Magn Reson Med. 2014 Jan;71(1):118-32. doi: 10.1002/mrm.24639. Epub 2013 Feb 11.
Sensitivity and source of amine-proton exchange and amide-proton transfer magnetic resonance imaging in cerebral ischemia.
PURPOSE:Amide-proton transfer (APT) and amine-water proton exchange (APEX) MRI can be viable to map pH-decreasing ischemic regions. However, their exact contributions are unclear.
METHODS:We measured APEX- and APT-weighted magnetization transfer ratio asymmetry (denoted as APEXw and APTw), apparent diffusion coefficient, T2 , and T1 images and localized proton spectra in rats with permanent middle cerebral artery occlusion at 9.4 T.
Phantoms and theoretical studies were also performed.
RESULTS:Within 1-h postocclusion, APEXw and APTw maps showed hyperintensity (3.1% of M0 ) and hypointensity (-1.8%), respectively, in regions with decreased apparent diffusion coefficient.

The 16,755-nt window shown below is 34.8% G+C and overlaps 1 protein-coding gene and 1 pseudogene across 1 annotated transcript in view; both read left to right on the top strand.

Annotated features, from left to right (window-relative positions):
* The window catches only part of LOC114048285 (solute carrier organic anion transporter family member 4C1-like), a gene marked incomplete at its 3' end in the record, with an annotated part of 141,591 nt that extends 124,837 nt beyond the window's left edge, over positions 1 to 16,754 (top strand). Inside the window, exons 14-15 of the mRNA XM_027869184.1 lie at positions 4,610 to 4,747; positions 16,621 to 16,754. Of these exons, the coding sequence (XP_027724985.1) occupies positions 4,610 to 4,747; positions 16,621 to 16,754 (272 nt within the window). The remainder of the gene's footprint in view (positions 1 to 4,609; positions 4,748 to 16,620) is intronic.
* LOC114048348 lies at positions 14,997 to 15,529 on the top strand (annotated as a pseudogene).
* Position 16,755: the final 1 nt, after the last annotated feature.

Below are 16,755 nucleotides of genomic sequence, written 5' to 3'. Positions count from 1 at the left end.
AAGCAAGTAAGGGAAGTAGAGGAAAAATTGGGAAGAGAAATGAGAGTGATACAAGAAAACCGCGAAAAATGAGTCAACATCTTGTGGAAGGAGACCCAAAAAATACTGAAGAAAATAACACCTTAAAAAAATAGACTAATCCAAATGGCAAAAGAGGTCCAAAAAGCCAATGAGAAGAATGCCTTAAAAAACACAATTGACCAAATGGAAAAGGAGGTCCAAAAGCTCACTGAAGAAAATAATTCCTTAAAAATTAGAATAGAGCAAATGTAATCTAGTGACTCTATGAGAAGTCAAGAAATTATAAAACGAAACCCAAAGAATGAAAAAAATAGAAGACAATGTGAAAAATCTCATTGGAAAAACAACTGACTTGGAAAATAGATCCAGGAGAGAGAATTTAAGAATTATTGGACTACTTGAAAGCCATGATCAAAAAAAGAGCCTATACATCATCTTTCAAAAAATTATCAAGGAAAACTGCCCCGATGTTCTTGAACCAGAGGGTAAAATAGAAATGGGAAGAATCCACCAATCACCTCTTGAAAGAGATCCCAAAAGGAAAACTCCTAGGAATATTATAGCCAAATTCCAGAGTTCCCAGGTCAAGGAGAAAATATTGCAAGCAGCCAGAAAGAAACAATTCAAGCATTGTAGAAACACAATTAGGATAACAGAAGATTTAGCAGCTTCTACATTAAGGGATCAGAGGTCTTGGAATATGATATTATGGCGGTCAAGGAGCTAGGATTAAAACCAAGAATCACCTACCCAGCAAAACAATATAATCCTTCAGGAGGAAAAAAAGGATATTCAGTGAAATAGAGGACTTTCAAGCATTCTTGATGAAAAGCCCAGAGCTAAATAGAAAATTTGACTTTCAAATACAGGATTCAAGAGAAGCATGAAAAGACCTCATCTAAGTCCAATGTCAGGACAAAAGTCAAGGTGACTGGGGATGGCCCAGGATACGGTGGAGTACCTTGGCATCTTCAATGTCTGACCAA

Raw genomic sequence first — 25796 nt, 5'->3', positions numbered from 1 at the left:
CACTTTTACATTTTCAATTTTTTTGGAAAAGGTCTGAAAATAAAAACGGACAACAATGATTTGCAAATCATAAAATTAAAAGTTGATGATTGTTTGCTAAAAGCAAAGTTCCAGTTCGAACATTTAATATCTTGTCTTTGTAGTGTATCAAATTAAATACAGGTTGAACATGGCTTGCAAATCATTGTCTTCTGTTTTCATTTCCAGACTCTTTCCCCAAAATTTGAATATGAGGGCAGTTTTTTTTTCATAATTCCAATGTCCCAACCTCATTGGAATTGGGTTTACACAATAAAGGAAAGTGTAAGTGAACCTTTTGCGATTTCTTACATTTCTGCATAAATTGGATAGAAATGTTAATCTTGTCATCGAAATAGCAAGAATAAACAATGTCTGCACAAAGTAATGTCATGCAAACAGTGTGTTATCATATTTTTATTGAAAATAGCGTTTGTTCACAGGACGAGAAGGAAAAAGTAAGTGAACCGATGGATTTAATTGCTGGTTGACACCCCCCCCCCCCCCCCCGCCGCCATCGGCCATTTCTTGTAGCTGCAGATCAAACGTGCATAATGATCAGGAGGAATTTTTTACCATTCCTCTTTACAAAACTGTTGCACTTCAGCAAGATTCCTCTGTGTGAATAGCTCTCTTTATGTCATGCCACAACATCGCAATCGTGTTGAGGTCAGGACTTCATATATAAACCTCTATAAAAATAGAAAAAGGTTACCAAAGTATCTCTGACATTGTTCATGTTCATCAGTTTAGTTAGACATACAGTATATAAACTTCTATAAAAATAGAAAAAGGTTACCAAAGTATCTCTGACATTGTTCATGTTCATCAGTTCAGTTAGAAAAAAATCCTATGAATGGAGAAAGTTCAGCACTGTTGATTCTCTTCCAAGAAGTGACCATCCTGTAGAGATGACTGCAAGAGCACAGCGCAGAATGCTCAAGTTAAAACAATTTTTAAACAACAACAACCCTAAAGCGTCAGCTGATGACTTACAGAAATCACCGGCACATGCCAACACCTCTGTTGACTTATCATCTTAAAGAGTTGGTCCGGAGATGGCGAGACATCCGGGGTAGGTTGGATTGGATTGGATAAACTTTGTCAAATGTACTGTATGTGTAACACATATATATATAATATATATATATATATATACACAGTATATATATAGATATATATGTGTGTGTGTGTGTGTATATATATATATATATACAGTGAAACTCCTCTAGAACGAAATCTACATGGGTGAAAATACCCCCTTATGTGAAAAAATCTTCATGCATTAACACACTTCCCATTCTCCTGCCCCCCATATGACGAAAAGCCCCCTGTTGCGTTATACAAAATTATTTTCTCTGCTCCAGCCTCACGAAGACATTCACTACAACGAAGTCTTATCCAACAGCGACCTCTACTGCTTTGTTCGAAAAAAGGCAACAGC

Ischemia increased lactate (LA) and gamma aminobutyric acid (GABA) concentrations, but decreased glutamate and taurine concentrations.
Over time, the APEXw contrast decreased with glutamate, taurine, and creatine, whereas the APTw contrast and lactate level were similar.
Phantom and theoretical studies suggest that the source of APEXw signal is mainly from proteins at normal pH, whereas at decreased pH, gamma aminobutyric acid (GABA) and glutamate contributions increase, inducing the positive APEXw contrast in ischemic regions.
The APTw contrast is sensitive to lactate (LA) concentration and pH, but contaminated from contributions of the faster APEX processes.
CONCLUSION:Positive APEXw contrast is more sensitive to ischemia than negative APTw contrast. They may provide complementary tissue metabolic information.
KEYWORDS:MR spectroscopy; amide; amine; apparent diffusion coefficient; cerebral ischemia; chemical exchange saturation transfer; spin locking; stroke
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